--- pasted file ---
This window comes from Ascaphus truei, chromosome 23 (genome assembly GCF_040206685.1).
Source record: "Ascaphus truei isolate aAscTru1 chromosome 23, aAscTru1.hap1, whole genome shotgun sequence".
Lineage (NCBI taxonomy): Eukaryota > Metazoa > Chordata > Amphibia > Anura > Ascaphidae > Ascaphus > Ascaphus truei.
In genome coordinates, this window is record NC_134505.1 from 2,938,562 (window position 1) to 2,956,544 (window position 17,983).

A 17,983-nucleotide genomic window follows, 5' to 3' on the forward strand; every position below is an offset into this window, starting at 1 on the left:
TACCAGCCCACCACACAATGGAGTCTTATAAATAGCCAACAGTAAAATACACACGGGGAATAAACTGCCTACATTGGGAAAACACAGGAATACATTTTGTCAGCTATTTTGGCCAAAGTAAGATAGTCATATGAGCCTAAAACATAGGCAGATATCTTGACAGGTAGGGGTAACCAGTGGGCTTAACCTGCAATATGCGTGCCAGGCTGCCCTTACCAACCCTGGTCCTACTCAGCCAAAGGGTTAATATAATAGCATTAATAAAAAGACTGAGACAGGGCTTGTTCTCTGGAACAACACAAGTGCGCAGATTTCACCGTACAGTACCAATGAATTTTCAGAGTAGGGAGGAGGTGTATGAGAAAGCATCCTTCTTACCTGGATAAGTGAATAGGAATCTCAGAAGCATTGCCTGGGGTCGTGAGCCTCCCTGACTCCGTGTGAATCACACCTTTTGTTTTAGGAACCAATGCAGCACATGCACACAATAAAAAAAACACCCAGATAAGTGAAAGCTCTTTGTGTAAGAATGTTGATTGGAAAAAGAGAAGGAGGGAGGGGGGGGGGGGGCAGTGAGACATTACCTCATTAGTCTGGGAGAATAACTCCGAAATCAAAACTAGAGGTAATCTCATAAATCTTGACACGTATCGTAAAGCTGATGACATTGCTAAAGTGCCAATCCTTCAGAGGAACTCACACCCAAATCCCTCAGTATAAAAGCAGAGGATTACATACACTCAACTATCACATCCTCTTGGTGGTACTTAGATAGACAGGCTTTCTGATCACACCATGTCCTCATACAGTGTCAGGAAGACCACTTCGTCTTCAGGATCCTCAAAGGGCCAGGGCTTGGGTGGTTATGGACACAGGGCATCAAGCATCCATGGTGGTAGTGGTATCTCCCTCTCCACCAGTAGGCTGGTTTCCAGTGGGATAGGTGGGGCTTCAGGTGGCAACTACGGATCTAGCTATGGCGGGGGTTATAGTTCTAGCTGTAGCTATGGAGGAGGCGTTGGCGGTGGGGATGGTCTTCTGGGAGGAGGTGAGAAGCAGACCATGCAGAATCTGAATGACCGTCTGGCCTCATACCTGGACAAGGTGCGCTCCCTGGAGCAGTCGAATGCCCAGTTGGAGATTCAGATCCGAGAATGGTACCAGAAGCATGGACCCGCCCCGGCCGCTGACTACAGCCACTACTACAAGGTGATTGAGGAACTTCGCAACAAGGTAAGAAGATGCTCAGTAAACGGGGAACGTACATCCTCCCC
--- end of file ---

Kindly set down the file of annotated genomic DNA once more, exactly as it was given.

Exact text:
This window comes from Ascaphus truei, chromosome 23 (genome assembly GCF_040206685.1).
Source record: "Ascaphus truei isolate aAscTru1 chromosome 23, aAscTru1.hap1, whole genome shotgun sequence".
Lineage (NCBI taxonomy): Eukaryota > Metazoa > Chordata > Amphibia > Anura > Ascaphidae > Ascaphus > Ascaphus truei.
In genome coordinates, this window is record NC_134505.1 from 2,938,562 (window position 1) to 2,956,544 (window position 17,983).

A 17,983-nucleotide genomic window follows, 5' to 3' on the forward strand; every position below is an offset into this window, starting at 1 on the left:
TACCAGCCCACCACACAATGGAGTCTTATAAATAGCCAACAGTAAAATACACACGGGGAATAAACTGCCTACATTGGGAAAACACAGGAATACATTTTGTCAGCTATTTTGGCCAAAGTAAGATAGTCATATGAGCCTAAAACATAGGCAGATATCTTGACAGGTAGGGGTAACCAGTGGGCTTAACCTGCAATATGCGTGCCAGGCTGCCCTTACCAACCCTGGTCCTACTCAGCCAAAGGGTTAATATAATAGCATTAATAAAAAGACTGAGACAGGGCTTGTTCTCTGGAACAACACAAGTGCGCAGATTTCACCGTACAGTACCAATGAATTTTCAGAGTAGGGAGGAGGTGTATGAGAAAGCATCCTTCTTACCTGGATAAGTGAATAGGAATCTCAGAAGCATTGCCTGGGGTCGTGAGCCTCCCTGACTCCGTGTGAATCACACCTTTTGTTTTAGGAACCAATGCAGCACATGCACACAATAAAAAAAACACCCAGATAAGTGAAAGCTCTTTGTGTAAGAATGTTGATTGGAAAAAGAGAAGGAGGGAGGGGGGGGGGGGGCAGTGAGACATTACCTCATTAGTCTGGGAGAATAACTCCGAAATCAAAACTAGAGGTAATCTCATAAATCTTGACACGTATCGTAAAGCTGATGACATTGCTAAAGTGCCAATCCTTCAGAGGAACTCACACCCAAATCCCTCAGTATAAAAGCAGAGGATTACATACACTCAACTATCACATCCTCTTGGTGGTACTTAGATAGACAGGCTTTCTGATCACACCATGTCCTCATACAGTGTCAGGAAGACCACTTCGTCTTCAGGATCCTCAAAGGGCCAGGGCTTGGGTGGTTATGGACACAGGGCATCAAGCATCCATGGTGGTAGTGGTATCTCCCTCTCCACCAGTAGGCTGGTTTCCAGTGGGATAGGTGGGGCTTCAGGTGGCAACTACGGATCTAGCTATGGCGGGGGTTATAGTTCTAGCTGTAGCTATGGAGGAGGCGTTGGCGGTGGGGATGGTCTTCTGGGAGGAGGTGAGAAGCAGACCATGCAGAATCTGAATGACCGTCTGGCCTCATACCTGGACAAGGTGCGCTCCCTGGAGCAGTCGAATGCCCAGTTGGAGATTCAGATCCGAGAATGGTACCAGAAGCATGGACCCGCCCCGGCCGCTGACTACAGCCACTACTACAAGGTGATTGAGGAACTTCGCAACAAGGTAAGAAGATGCTCAGTAAACGGGGAACGTACATCCTCCCC